Anne Longfield, Children’s Commissioner for England, is publishing a major new report examining the impact of the Covid-19 crisis on children. The report, ‘Childhood in the Time of Covid’ calls for a comprehensive recovery package for children and provides a roadmap for what should be done to help children to recover from their experiences of the last six months and the ongoing crisis.


New research published by the Children’s Commissioner alongside the report highlights some of the worries children had during lockdown. A survey of children for the Children’s Commissioner’s Office, Stress Among Children During the Coronavirus Lockdown reveals the greatest reported increase in stress during lockdown came in worries about school. 41% of children reported feeling more stressed about schoolwork and exams after schools closed to most in March. However, overall, it appears many children felt less stressed as the lockdown went on.


The latest report makes a number of recommendations, including:

  • A comprehensive recovery package for children to mitigate the damage caused by the crisis. The report calls on the Government to ensure all families have the basic resources to provide care for their children by introducing a pre-emptive package of welfare and housing support for families who have built up rent arrears to counter a potential wave of family homelessness. It argues the £20 uplift in Universal Credit and Working Tax Credit for families, due to expire in April 2021, should be retained, and an additional £10 per week child payment introduced.
  • Greater investment in local authority early help services, the Troubled Families programme and health visitors. All of these services should be brought together in local Family Hubs, which should become core assets in every community.
  • Schools should target their portion of the £1 billion catch up fund on vulnerable and disadvantaged children who have lost out the most – they should not be forced to spend it on PPE, supply teachers or adaptations to school buildings. Reducing educational disparities between disadvantaged children and their wealthier peers must be central to the Government’s levelling up agenda.
  • A greater focus on pastoral care in the coming weeks and months, supported by accelerated implementation of the Government’s Green Paper on mental health, so that every child can access counselling in school.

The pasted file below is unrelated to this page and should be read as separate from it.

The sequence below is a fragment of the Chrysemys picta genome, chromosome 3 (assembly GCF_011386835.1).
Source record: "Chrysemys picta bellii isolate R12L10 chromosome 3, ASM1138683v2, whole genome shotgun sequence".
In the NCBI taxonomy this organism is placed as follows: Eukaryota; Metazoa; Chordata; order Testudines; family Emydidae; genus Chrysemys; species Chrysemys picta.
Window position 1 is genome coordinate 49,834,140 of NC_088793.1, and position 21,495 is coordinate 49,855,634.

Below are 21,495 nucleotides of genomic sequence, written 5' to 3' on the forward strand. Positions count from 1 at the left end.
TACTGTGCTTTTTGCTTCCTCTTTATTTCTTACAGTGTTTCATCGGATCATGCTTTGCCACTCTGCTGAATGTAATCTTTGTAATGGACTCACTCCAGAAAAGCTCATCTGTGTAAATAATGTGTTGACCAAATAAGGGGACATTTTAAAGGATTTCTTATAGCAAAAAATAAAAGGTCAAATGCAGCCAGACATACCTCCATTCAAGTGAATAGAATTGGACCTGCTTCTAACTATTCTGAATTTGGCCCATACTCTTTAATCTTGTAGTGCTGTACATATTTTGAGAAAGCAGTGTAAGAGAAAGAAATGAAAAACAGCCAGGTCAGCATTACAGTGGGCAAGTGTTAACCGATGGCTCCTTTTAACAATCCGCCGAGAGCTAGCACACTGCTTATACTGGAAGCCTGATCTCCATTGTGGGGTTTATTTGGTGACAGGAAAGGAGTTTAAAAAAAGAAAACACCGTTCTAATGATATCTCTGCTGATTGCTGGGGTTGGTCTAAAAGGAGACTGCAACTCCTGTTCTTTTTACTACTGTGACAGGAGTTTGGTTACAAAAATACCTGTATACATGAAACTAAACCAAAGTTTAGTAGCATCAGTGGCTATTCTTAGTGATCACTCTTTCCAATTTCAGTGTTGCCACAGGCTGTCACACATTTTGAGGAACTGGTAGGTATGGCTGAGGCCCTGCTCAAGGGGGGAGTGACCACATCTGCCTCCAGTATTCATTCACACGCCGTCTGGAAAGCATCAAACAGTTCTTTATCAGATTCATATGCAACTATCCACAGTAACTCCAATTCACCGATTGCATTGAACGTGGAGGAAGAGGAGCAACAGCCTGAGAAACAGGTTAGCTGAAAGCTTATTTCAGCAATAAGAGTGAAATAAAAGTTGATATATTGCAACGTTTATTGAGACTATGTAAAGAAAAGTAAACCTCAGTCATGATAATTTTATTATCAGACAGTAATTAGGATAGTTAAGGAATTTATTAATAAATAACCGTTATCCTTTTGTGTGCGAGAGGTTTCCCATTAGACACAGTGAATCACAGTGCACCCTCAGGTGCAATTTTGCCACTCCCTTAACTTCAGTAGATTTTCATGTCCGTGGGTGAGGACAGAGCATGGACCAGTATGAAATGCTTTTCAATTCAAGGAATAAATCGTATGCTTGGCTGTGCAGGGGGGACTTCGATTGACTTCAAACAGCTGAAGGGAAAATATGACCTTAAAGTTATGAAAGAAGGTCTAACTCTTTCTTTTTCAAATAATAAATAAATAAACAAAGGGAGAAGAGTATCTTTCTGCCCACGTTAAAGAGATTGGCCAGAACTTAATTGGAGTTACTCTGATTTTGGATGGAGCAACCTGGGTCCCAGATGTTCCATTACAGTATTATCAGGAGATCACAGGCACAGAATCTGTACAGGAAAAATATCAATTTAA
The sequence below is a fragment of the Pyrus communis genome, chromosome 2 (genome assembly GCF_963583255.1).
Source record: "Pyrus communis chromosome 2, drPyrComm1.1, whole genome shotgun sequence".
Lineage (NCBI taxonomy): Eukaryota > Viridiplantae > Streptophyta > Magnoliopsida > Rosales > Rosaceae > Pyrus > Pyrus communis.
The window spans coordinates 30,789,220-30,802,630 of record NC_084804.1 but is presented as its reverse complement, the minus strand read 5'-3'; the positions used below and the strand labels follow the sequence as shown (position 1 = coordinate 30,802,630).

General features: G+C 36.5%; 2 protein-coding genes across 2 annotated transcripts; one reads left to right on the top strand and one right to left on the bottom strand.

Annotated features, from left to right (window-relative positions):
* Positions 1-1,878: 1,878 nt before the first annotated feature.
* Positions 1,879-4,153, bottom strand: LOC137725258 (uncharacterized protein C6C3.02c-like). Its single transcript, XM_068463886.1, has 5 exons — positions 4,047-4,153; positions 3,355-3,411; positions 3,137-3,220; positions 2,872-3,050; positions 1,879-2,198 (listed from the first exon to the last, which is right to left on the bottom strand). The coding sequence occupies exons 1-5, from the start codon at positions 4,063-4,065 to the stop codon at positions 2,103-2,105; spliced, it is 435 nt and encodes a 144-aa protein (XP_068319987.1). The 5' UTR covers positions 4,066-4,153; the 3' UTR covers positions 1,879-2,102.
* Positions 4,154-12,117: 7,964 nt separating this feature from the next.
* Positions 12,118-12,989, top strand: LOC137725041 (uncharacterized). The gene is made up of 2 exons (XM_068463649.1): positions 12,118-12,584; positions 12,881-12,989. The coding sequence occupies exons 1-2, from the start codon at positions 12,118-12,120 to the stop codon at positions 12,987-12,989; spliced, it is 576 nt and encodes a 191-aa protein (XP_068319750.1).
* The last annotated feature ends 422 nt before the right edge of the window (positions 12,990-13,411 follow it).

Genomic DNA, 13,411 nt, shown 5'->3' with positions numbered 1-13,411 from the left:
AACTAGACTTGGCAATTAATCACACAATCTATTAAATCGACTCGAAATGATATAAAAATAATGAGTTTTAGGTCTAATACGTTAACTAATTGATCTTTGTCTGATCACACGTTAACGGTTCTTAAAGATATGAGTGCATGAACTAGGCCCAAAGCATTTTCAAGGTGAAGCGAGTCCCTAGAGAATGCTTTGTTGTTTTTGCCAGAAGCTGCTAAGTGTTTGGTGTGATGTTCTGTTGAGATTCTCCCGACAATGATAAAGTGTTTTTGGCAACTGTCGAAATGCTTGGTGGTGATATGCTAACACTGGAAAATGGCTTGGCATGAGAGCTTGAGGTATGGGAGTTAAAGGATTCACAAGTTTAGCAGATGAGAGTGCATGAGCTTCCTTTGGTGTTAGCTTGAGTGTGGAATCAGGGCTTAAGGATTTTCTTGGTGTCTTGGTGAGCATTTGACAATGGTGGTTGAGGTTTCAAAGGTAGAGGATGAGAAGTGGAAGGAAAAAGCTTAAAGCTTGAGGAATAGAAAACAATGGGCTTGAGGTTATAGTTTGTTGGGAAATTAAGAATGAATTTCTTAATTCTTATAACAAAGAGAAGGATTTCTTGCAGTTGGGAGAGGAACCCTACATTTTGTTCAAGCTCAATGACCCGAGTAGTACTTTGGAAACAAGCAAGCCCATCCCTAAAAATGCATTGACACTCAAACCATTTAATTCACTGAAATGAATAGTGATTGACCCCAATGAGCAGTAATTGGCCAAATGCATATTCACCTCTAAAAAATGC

• Next year’s summer exams should be pushed back as far as possible, while ensuring that children receive results in time to progress to college or university as normal in the autumn.
  • Children to be put at the heart of planning for further lockdowns, local or national, so that schools are the last to close and first to reopen if there are further lockdowns. The full range of services used by children, like children’s centres and family hubs, should be kept open and visits by social workers and health workers should be continued as far as possible.
  • Children’s rights and protections should be upheld and legal changes which have reduced children’s rights and are still currently in operation should be reversed.
  • Local authorities should do everything possible to ensure respite services for disabled children and their families continue to operate. The Government should provide additional funding to make this happen if necessary. The SEND Review, which was promised before the Covid-19 crisis, must now be progressed as a priority.
  • In the event of further lockdowns the Government should review the rule of six over time with a view to exempting children under 12. Restrictions over individuals from different households meeting should seek to exempt children under 12 to enable them to play together.
Ian Soars, Fegans’ CEO comments: “It’s hard for anyone of any political persuasion not to fully support Ms Longfield’s key recommendations and her report. Whilst Fegans sympathise with central Government over the unprecedented nature of the Covid-19 crisis nothing this report calls for is unreasonable, impractical or beyond reach. Indeed, the full costs are dwarfed by those applied to pubs and social activities… and it is about time any Government of any colour took seriously the mantra of investing in our children, our future.
Fegans would like to focus on Ms Longfield’s call for pastoral and counselling support. We want to make clear than we can do this quickly, at scale, cost effectively. For example, one week ago, we were asked to start counselling in an additional 30 schools; we are doing this without breaking sweat.
So here is the Million Reasons challenge for our Chancellor, Rishi Sunak:
We challenge the Government to give us £1M, less than 0.25% of the Eat Out to help out budget.
And with that money, we will work day and night to counsel every vulnerable, abused, traumatised child in over 250 schools. Every single one. I can’t think of a single reason for the Government to say no, and a Million Reasons why they should say yes.
So, Chancellor Sunak, how about it? Thats what we, at Fegans, would call putting children first.
We look forward to your call.”


Fegans CEO Ian Soars is available for interview on request.



For further information from Fegans please contact Ann-Marie Fisher 01892 538288 or or



About Fegans: Celebrating its 150th year anniversary, Fegans is a Christian charity that has continually delivered care to children and families according to the needs of each succeeding generation. Today, we counsel children and provide parent support, intervention and training. Combining these disciplines gives Fegans the opportunity to work with families holistically…counselling the child, supporting the parent.